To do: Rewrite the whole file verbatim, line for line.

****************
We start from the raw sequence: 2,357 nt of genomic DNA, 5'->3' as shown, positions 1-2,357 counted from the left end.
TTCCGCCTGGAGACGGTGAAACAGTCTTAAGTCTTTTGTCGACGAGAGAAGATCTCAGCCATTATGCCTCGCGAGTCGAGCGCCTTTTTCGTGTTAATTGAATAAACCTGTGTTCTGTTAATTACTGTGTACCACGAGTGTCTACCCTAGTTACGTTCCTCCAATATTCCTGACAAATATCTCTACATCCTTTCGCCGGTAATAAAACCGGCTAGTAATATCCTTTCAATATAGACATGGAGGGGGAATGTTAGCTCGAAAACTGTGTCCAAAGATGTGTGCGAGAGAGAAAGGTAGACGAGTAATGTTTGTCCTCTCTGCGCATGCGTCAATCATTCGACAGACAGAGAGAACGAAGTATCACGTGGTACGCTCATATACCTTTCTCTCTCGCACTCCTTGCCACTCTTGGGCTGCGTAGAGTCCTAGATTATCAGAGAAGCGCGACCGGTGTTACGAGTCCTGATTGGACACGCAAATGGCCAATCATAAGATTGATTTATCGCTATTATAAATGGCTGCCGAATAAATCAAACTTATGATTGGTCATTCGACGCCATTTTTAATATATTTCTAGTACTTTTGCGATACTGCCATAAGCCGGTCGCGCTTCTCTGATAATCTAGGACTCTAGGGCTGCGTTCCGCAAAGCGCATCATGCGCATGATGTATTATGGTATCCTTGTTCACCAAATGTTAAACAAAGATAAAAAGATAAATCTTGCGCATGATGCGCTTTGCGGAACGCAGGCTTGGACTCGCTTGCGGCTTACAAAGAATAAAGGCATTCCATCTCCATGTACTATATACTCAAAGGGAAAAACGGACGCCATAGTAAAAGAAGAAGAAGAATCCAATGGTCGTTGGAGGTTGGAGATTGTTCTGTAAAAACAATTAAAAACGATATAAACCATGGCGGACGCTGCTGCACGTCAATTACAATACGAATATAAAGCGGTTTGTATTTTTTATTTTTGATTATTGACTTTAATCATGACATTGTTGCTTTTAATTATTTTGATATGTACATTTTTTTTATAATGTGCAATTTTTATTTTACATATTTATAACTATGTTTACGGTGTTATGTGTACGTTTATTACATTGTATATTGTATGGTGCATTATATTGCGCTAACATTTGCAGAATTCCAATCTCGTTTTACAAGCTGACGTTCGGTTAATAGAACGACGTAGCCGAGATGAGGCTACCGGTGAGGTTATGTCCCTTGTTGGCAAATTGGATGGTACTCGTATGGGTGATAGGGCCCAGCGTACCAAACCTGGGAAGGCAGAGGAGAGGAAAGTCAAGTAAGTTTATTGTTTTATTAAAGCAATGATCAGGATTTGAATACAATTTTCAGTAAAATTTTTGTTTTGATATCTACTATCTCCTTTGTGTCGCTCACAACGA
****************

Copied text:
We start from the raw sequence: 2,357 nt of genomic DNA, 5'->3' as shown, positions 1-2,357 counted from the left end.
TTCCGCCTGGAGACGGTGAAACAGTCTTAAGTCTTTTGTCGACGAGAGAAGATCTCAGCCATTATGCCTCGCGAGTCGAGCGCCTTTTTCGTGTTAATTGAATAAACCTGTGTTCTGTTAATTACTGTGTACCACGAGTGTCTACCCTAGTTACGTTCCTCCAATATTCCTGACAAATATCTCTACATCCTTTCGCCGGTAATAAAACCGGCTAGTAATATCCTTTCAATATAGACATGGAGGGGGAATGTTAGCTCGAAAACTGTGTCCAAAGATGTGTGCGAGAGAGAAAGGTAGACGAGTAATGTTTGTCCTCTCTGCGCATGCGTCAATCATTCGACAGACAGAGAGAACGAAGTATCACGTGGTACGCTCATATACCTTTCTCTCTCGCACTCCTTGCCACTCTTGGGCTGCGTAGAGTCCTAGATTATCAGAGAAGCGCGACCGGTGTTACGAGTCCTGATTGGACACGCAAATGGCCAATCATAAGATTGATTTATCGCTATTATAAATGGCTGCCGAATAAATCAAACTTATGATTGGTCATTCGACGCCATTTTTAATATATTTCTAGTACTTTTGCGATACTGCCATAAGCCGGTCGCGCTTCTCTGATAATCTAGGACTCTAGGGCTGCGTTCCGCAAAGCGCATCATGCGCATGATGTATTATGGTATCCTTGTTCACCAAATGTTAAACAAAGATAAAAAGATAAATCTTGCGCATGATGCGCTTTGCGGAACGCAGGCTTGGACTCGCTTGCGGCTTACAAAGAATAAAGGCATTCCATCTCCATGTACTATATACTCAAAGGGAAAAACGGACGCCATAGTAAAAGAAGAAGAAGAATCCAATGGTCGTTGGAGGTTGGAGATTGTTCTGTAAAAACAATTAAAAACGATATAAACCATGGCGGACGCTGCTGCACGTCAATTACAATACGAATATAAAGCGGTTTGTATTTTTTATTTTTGATTATTGACTTTAATCATGACATTGTTGCTTTTAATTATTTTGATATGTACATTTTTTTTATAATGTGCAATTTTTATTTTACATATTTATAACTATGTTTACGGTGTTATGTGTACGTTTATTACATTGTATATTGTATGGTGCATTATATTGCGCTAACATTTGCAGAATTCCAATCTCGTTTTACAAGCTGACGTTCGGTTAATAGAACGACGTAGCCGAGATGAGGCTACCGGTGAGGTTATGTCCCTTGTTGGCAAATTGGATGGTACTCGTATGGGTGATAGGGCCCAGCGTACCAAACCTGGGAAGGCAGAGGAGAGGAAAGTCAAGTAAGTTTATTGTTTTATTAAAGCAATGATCAGGATTTGAATACAATTTTCAGTAAAATTTTTGTTTTGATATCTACTATCTCCTTTGTGTCGCTCACAACGA